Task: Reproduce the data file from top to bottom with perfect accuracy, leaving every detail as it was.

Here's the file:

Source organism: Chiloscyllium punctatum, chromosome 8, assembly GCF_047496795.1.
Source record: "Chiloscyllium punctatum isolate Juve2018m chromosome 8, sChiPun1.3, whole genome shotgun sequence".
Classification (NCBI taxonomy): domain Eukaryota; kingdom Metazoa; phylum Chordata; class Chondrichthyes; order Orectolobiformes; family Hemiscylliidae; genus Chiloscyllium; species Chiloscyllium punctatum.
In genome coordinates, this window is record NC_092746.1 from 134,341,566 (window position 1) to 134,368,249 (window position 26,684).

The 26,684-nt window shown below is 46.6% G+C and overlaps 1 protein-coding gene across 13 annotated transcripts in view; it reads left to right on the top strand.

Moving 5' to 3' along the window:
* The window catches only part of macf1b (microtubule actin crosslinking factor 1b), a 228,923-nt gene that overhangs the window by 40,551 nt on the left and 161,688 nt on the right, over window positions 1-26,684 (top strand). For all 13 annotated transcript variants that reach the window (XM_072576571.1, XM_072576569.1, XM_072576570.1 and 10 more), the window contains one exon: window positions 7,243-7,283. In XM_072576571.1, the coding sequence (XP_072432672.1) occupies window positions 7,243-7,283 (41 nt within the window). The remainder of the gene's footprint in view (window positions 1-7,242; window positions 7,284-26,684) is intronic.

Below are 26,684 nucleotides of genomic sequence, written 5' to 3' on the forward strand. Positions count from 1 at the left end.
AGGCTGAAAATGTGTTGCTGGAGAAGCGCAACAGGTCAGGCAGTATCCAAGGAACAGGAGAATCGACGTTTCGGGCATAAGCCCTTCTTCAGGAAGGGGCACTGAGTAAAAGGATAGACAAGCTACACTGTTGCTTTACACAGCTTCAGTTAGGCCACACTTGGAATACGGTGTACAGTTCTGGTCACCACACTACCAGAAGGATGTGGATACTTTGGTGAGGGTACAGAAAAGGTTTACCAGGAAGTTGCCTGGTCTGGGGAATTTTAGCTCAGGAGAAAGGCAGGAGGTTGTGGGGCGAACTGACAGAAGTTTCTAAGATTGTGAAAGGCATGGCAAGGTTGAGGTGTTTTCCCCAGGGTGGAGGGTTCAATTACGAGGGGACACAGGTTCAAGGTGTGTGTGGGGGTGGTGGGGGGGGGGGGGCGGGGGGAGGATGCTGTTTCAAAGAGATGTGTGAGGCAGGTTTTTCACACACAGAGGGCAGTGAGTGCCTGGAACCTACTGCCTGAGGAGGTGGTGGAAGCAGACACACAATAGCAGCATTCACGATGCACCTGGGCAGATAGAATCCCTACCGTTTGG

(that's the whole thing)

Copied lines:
Source organism: Chiloscyllium punctatum, chromosome 8, assembly GCF_047496795.1.
Source record: "Chiloscyllium punctatum isolate Juve2018m chromosome 8, sChiPun1.3, whole genome shotgun sequence".
Classification (NCBI taxonomy): domain Eukaryota; kingdom Metazoa; phylum Chordata; class Chondrichthyes; order Orectolobiformes; family Hemiscylliidae; genus Chiloscyllium; species Chiloscyllium punctatum.
In genome coordinates, this window is record NC_092746.1 from 134,341,566 (window position 1) to 134,368,249 (window position 26,684).

The 26,684-nt window shown below is 46.6% G+C and overlaps 1 protein-coding gene across 13 annotated transcripts in view; it reads left to right on the top strand.

Moving 5' to 3' along the window:
* The window catches only part of macf1b (microtubule actin crosslinking factor 1b), a 228,923-nt gene that overhangs the window by 40,551 nt on the left and 161,688 nt on the right, over window positions 1-26,684 (top strand). For all 13 annotated transcript variants that reach the window (XM_072576571.1, XM_072576569.1, XM_072576570.1 and 10 more), the window contains one exon: window positions 7,243-7,283. In XM_072576571.1, the coding sequence (XP_072432672.1) occupies window positions 7,243-7,283 (41 nt within the window). The remainder of the gene's footprint in view (window positions 1-7,242; window positions 7,284-26,684) is intronic.

Below are 26,684 nucleotides of genomic sequence, written 5' to 3' on the forward strand. Positions count from 1 at the left end.
AGGCTGAAAATGTGTTGCTGGAGAAGCGCAACAGGTCAGGCAGTATCCAAGGAACAGGAGAATCGACGTTTCGGGCATAAGCCCTTCTTCAGGAAGGGGCACTGAGTAAAAGGATAGACAAGCTACACTGTTGCTTTACACAGCTTCAGTTAGGCCACACTTGGAATACGGTGTACAGTTCTGGTCACCACACTACCAGAAGGATGTGGATACTTTGGTGAGGGTACAGAAAAGGTTTACCAGGAAGTTGCCTGGTCTGGGGAATTTTAGCTCAGGAGAAAGGCAGGAGGTTGTGGGGCGAACTGACAGAAGTTTCTAAGATTGTGAAAGGCATGGCAAGGTTGAGGTGTTTTCCCCAGGGTGGAGGGTTCAATTACGAGGGGACACAGGTTCAAGGTGTGTGTGGGGGTGGTGGGGGGGGGGGGGCGGGGGGAGGATGCTGTTTCAAAGAGATGTGTGAGGCAGGTTTTTCACACACAGAGGGCAGTGAGTGCCTGGAACCTACTGCCTGAGGAGGTGGTGGAAGCAGACACACAATAGCAGCATTCACGATGCACCTGGGCAGATAGAATCCCTACCGTTTGG